self.tableView.scrollToRow(at: indexPath, at: .top, animated: false)
  }

}

SwiftUI

InstantSearch provides the HitsList SwiftUI view, which you can embed in your views. It uses HitsObservableController as a data model. HitsObservableController is an implementation of the HitsController protocol adapted for usage with SwiftUI. HitsObservableController must be connected to the HitsConnector or HitsInteractor like any other HitsController implementation. You should define the view representing a single hit.

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struct HitItem: Codable {
  let name: String
}

struct ContentView: View {

  @ObservedObject var hitsController: HitsObservableController<HitItem>

  var body: some View {
    HitsList(hitsController) { (hit, _) in
      // declare the view representing a single hit
      VStack(alignment: .leading, spacing: 10) {
        Text(hit?.name ?? "")
        Divider()
      }
    } noResults: {
      Text("No Results")
        .frame(maxWidth: .infinity, maxHeight: .infinity)
    }
  }
}

If you prefer to create a custom SwiftUI view that presents the list hits, you can directly use the HitsObservableController as a data model. It provides the hits property to streamline the design process of your custom SwiftUI view. Please note, that notifyAppearanceOfHit(atIndex) function of HitsObservableController might be called on appearance of each hit to ensure the correct operation of the infinite scrolling feature.

Result metadata and Hit structure

Each hit returned by Algolia is enriched with search metadata, like highlightResult, objectID, and snippetResult. InstantSearch provides an easy way to parse these using the Hit wrapper structure. This is a generic structure that encapsulates the type of your record, and gives a strongly typed access to metadata of a hit.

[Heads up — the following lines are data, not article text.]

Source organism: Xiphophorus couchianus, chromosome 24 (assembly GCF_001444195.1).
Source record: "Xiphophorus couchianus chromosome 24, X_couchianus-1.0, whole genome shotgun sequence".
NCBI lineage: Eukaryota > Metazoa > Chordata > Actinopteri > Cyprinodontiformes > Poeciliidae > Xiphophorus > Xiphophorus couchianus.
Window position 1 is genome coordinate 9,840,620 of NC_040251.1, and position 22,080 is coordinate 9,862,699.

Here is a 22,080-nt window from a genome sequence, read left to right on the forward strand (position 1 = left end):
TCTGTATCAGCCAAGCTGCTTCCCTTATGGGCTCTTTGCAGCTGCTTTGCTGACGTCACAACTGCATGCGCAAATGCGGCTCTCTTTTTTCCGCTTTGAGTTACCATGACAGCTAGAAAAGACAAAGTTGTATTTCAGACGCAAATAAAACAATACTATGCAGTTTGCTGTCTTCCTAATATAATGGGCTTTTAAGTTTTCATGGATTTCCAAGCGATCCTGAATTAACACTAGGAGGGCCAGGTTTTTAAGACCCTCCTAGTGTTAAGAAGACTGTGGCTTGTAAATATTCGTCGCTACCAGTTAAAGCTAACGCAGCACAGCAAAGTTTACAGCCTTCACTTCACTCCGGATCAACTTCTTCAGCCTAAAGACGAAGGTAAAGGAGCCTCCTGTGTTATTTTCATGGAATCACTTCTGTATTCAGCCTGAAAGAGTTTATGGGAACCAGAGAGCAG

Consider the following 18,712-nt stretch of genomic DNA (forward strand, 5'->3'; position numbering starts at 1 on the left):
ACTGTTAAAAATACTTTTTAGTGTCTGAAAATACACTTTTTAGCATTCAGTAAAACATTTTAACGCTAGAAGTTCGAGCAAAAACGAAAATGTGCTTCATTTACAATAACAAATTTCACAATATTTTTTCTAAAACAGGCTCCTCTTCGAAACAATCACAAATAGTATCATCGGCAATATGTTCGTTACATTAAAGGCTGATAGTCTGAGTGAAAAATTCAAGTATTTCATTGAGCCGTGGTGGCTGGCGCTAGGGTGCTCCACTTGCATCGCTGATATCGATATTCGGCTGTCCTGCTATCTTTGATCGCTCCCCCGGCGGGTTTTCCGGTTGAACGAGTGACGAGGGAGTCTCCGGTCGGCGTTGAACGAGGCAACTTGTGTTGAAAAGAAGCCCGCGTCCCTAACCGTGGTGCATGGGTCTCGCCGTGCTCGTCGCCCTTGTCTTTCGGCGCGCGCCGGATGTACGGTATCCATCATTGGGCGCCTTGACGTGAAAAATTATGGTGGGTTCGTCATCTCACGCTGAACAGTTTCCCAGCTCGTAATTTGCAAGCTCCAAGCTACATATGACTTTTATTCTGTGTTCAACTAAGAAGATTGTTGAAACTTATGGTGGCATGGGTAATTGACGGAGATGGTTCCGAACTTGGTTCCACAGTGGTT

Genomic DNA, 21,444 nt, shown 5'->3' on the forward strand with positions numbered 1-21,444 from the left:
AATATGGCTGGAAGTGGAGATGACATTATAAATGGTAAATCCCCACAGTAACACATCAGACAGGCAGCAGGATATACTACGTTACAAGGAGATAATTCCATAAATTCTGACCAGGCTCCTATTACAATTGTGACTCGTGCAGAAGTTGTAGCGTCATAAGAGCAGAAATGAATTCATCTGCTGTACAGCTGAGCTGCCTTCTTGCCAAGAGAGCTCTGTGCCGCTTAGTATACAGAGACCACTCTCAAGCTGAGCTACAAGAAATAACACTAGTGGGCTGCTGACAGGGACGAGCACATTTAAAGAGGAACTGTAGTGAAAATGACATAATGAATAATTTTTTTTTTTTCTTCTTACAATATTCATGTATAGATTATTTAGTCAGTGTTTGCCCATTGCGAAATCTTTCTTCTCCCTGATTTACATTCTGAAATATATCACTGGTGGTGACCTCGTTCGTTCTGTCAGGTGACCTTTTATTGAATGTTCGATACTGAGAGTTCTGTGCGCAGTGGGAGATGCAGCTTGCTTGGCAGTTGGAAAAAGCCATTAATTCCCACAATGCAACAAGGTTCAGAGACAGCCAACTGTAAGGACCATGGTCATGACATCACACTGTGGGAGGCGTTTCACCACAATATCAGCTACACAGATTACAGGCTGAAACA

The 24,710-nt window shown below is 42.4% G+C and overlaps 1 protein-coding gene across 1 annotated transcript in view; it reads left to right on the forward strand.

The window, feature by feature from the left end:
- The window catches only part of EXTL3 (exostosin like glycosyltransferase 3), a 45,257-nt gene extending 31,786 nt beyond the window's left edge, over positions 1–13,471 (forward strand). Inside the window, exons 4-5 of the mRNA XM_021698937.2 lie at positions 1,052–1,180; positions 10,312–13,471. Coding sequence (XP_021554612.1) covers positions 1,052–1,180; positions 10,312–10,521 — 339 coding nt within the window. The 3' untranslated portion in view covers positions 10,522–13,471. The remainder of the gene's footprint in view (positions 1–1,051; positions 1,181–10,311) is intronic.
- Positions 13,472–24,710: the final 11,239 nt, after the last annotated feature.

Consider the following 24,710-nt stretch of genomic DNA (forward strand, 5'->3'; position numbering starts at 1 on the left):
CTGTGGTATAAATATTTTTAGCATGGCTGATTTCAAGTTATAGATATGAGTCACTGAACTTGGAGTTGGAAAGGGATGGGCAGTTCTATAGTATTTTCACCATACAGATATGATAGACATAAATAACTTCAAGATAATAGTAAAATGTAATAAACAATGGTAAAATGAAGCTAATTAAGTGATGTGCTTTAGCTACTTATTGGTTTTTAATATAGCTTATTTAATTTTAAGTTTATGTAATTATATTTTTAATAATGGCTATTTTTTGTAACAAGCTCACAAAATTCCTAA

For example, consider the following record structure:

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struct Movie: Codable {
  let title: String
  let year: Int
}

/* An appropriate structure for representing a record in the following json format:
{
  "title": "Titanic",
  "year": 1997
}
*/

Conforming to the Codable protocol, it is ready to use with the HitsInteractor as follows:

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let hitsInteractor = HitsInteractor<Movie>()

However, by doing this, all the metadata which comes with each hit will be ignored. To keep search metadata, wrap your record structure into the provided Hit structure.

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let hitsInteractor = HitsInteractor<Hit<Movie>>()

You can still extract your Movie object by accessing the object field of Hit:

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let movieHit: Hit<Movie> = hitsInteractor.hit(atIndex: ...)
let movie: Movie = movieHit.object

The Hit structure gives access to the following fields:

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// Hit identifier attributed by Algolia
let objectID: String

// Wrapped record object
let object: T

// Snippeted attributes.
let snippetResult: TreeModel<SnippetResult>?

// Highlighted attributes. Each attribute contains an object or an array of objects (if the attribute in question is an array) with the following attributes.
let highlightResult: TreeModel<HighlightResult>?

// Ranking information.
let rankingInfo: RankingInfo?

// Geolocation information
let geolocation: Point?